Working on cost of irrigation scheme

Allan Kane
Allan Kane
Good things take time, say the promoters of the Manuherikia irrigation scheme.

Feedback will be sought from landowners on revised figures by Christmas, after the estimated costs of the scheme upgrade almost trebled from initial estimates, forcing a rethink of the design and costs.

''It's taking a bit longer than we'd have liked, but we'll keep working at it until we've got a scheme that's economic,'' Manuherikia Catchment Water Strategy Group chairman Allan Kane said yesterday.

He was confident a viable solution could be reached but there was no way to ''fast track'' the process.

The estimated capital cost of $146 million for a medium to high concrete dam and up to $100 million for the distribution system to irrigate 25,000ha in the Manuherikia Valley was too high, Mr Kane said.

''It means we need to substantially reduce the cost per ha before going back to farmers with a proposal.''

The focus now was on two main areas. One was the options for raising Falls Dam and the construction material for the dam. A solid concrete dam would cost more than a rock filled dam with a concrete face, similar to the existing dam.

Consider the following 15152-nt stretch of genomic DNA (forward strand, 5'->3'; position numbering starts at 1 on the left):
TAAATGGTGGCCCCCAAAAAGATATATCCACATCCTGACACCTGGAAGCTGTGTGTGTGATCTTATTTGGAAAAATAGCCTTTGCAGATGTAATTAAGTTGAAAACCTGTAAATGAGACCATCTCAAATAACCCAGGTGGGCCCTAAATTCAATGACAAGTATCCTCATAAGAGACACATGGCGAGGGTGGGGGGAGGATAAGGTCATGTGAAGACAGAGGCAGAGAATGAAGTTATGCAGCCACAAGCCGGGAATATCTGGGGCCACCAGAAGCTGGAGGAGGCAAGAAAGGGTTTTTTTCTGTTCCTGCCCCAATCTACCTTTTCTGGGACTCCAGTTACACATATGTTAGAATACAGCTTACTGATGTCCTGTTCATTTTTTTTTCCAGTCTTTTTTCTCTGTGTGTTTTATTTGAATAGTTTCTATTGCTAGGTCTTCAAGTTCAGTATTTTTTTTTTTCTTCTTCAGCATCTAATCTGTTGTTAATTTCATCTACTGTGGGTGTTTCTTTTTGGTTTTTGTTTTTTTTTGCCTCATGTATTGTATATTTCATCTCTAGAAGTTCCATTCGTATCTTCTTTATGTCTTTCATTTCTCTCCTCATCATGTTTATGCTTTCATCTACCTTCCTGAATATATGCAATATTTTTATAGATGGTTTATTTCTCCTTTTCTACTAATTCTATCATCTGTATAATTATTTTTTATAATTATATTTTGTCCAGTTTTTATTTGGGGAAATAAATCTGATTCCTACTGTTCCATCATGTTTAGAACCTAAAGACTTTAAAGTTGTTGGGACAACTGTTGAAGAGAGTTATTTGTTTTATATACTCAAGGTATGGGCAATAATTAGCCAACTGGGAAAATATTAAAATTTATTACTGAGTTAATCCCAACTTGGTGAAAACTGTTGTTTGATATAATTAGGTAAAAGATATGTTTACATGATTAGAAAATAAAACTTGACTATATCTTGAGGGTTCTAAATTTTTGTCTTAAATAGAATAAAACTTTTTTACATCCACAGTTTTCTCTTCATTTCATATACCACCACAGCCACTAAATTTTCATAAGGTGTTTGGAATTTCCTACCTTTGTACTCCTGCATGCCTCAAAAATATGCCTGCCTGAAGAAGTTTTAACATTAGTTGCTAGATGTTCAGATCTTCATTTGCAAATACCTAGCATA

The second option focused on refining the proposal to reduce the capital cost per hectare. A sub group had been set up to look closely at whether farmers would need as much water as had been allowed in the feasibility study figures.

Many of the assumptions used in the study were conservative or generous - on the high side, Mr Kane said.

''Now we're looking at where the sweet spot is, where there's enough water without having more storage than we need.''

One of the tasks of the group was to check the current options and confirm they were still the most relevant ones. The group would also look at whether the development could be staged to reduce the upfront cost of the scheme, Mr Kane said.

''Staging might be difficult to do, when we're talking about one big dam, but it's something we need to investigate.''

He was ''not at all concerned about losing momentum on this - we have to go through this extra phase to get costs down, to ensure it's viable.''

The water group was set up in 2011 to represent the interests of the six irrigation companies and water users in the Manuherikia and Ida Valleys.



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